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UC San Diego, Yale to Build Neuroscience Gateway

Neuron illustration (NIH)

(National Institute on Aging, NIH)

University of California in San Diego and Yale University are developing an online gateway to provide high-performance computational tools for neuroscientists. The Neuroscience Gateway project is funded by a three year, $707,000 grant from National Science Foundation.

UC San Diego will make available its supercomputer center and Neuroscience Information Framework for neuroscientists to access advanced computational software and tools. The Neuroscience Gateway will offer computing time through a Web-based portal for uploading models, retrieving and storing data, and specifying variables and conditions in high-performance computing-based neuronal simulations.

The portal is expected to offer neuroscientists and students high-performance computing (HPC) resources for research and instruction and to run leading simulation and analysis packages performing tasks such as computational modeling of cells and large neural networks. “This gateway will allow neuroscientists to use HPC resources,” says Amit Majumdar, principal investigator on the project, “without having to have detailed knowledge about the implementation of the codes on HPC resources, or know all the complexities of how supercomputers work.”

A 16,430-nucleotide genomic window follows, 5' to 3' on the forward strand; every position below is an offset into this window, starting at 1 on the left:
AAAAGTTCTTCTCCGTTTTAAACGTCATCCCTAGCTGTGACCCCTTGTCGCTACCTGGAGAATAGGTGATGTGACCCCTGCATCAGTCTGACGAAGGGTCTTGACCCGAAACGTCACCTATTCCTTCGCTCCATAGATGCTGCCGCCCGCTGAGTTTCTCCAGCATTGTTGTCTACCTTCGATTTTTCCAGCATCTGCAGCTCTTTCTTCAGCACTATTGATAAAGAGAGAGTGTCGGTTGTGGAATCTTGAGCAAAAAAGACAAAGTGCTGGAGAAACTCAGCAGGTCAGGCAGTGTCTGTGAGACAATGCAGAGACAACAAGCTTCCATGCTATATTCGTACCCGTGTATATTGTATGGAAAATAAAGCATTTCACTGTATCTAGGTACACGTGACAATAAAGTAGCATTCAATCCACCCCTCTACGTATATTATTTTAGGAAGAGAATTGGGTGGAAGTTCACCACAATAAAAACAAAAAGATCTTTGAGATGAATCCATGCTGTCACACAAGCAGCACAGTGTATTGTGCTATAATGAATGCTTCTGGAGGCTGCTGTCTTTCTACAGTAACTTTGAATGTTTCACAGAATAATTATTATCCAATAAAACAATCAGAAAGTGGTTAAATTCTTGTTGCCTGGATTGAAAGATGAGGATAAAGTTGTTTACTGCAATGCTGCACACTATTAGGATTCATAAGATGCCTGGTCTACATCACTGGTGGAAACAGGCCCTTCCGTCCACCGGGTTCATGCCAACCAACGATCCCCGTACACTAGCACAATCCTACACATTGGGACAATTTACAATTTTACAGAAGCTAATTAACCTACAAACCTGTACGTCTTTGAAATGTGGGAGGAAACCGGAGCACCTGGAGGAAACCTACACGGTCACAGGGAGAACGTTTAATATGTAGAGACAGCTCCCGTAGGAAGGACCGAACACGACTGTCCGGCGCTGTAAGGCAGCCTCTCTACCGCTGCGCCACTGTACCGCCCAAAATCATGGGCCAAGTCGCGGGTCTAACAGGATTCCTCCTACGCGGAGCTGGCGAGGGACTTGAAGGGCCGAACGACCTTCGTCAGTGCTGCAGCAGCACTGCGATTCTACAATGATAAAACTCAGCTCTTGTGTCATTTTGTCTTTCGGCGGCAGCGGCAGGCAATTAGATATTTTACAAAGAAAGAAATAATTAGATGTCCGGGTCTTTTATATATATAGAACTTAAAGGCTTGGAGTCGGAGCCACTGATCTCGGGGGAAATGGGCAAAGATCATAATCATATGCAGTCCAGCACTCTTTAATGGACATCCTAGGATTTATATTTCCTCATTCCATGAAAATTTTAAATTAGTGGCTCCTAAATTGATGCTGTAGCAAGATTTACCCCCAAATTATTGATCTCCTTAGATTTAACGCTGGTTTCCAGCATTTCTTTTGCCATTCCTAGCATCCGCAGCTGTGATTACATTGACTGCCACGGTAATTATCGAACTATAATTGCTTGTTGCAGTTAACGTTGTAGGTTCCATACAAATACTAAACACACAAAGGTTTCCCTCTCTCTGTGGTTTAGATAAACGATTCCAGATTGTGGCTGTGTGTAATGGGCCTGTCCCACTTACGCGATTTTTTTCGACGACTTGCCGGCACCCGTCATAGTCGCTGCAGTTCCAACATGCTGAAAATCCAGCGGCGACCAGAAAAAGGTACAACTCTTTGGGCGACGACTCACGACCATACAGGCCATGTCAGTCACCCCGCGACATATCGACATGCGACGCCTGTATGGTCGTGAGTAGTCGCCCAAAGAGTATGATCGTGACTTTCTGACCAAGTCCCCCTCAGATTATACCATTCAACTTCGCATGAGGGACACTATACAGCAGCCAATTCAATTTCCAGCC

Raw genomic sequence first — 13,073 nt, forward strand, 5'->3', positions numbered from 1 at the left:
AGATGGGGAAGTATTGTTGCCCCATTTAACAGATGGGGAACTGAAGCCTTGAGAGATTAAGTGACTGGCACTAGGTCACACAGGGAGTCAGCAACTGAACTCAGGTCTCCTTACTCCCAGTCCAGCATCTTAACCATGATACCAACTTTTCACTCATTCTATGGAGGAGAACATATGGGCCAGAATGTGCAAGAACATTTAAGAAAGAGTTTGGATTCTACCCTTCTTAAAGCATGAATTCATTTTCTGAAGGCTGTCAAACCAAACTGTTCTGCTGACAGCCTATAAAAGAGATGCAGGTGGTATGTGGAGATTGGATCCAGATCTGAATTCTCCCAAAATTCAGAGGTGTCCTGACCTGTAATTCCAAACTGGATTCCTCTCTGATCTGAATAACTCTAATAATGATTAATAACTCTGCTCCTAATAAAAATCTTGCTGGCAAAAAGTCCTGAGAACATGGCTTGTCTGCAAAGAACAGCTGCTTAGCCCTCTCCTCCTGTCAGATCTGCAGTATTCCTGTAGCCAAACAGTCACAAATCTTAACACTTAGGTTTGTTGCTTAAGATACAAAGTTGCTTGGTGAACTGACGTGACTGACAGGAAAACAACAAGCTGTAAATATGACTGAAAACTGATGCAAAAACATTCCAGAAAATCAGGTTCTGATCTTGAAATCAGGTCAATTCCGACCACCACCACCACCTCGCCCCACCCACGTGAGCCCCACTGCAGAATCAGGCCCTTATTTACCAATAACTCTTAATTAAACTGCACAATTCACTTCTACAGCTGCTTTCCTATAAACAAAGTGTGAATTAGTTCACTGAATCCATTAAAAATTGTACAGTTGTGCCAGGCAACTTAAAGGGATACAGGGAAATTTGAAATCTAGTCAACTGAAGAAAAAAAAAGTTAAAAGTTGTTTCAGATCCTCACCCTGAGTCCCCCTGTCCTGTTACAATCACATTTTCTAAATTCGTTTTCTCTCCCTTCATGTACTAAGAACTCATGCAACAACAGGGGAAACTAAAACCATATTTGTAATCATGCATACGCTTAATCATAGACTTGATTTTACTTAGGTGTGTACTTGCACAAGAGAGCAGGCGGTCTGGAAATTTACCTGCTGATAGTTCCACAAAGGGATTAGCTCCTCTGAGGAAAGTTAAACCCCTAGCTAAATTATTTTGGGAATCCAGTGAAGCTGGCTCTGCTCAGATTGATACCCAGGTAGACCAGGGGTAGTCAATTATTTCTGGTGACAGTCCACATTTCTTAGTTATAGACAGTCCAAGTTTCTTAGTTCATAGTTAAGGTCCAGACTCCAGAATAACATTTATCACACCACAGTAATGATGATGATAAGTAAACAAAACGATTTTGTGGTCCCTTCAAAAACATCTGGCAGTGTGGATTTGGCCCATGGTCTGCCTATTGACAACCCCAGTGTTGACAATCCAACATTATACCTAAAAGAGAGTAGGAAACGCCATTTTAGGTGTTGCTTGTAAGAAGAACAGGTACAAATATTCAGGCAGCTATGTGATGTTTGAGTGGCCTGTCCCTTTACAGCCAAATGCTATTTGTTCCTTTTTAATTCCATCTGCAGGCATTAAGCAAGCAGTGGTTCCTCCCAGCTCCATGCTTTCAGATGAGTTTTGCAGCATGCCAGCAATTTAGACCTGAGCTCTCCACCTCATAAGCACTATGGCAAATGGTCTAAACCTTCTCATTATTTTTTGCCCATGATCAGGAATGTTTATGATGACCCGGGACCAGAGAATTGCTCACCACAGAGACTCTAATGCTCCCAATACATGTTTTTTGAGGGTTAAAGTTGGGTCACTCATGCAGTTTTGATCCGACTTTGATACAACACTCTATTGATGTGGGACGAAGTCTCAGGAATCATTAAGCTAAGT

The Neuroscience Gateway architecture takes advantage of UC San Diego’s participation in the Extreme Science and Engineering Discovery Environment (XSEDE), an initiative of National Science Foundation that links 16 supercomputers and high-end visualization and data analysis resources across the country. The gateway, says its developers, will be able to transparently distribute user jobs to appropriate high-performance computing resources provided by XSEDE member supercomputer centers.

In addition, Neuroscience Gateway makes use of the San Diego supercomputer’s cloud storage services, called SDSC Cloud, to store the results of large neuronal simulations. “The idea is to move the output files produced on various HPC resources to the SDSC Cloud where they will be secure and easily accessed and shared,” says Majumdar.

The Neuroscience Gateway aims to recruit developers of neural simulation software to install, test, and benchmark these applications, and allow developers to test new versions before release. The gateway staff will also reach out to underrepresented minority scientists and minority serving institutions with summer training academies and a network of previously mentored female and minority students, some now employed at minority serving institutions.

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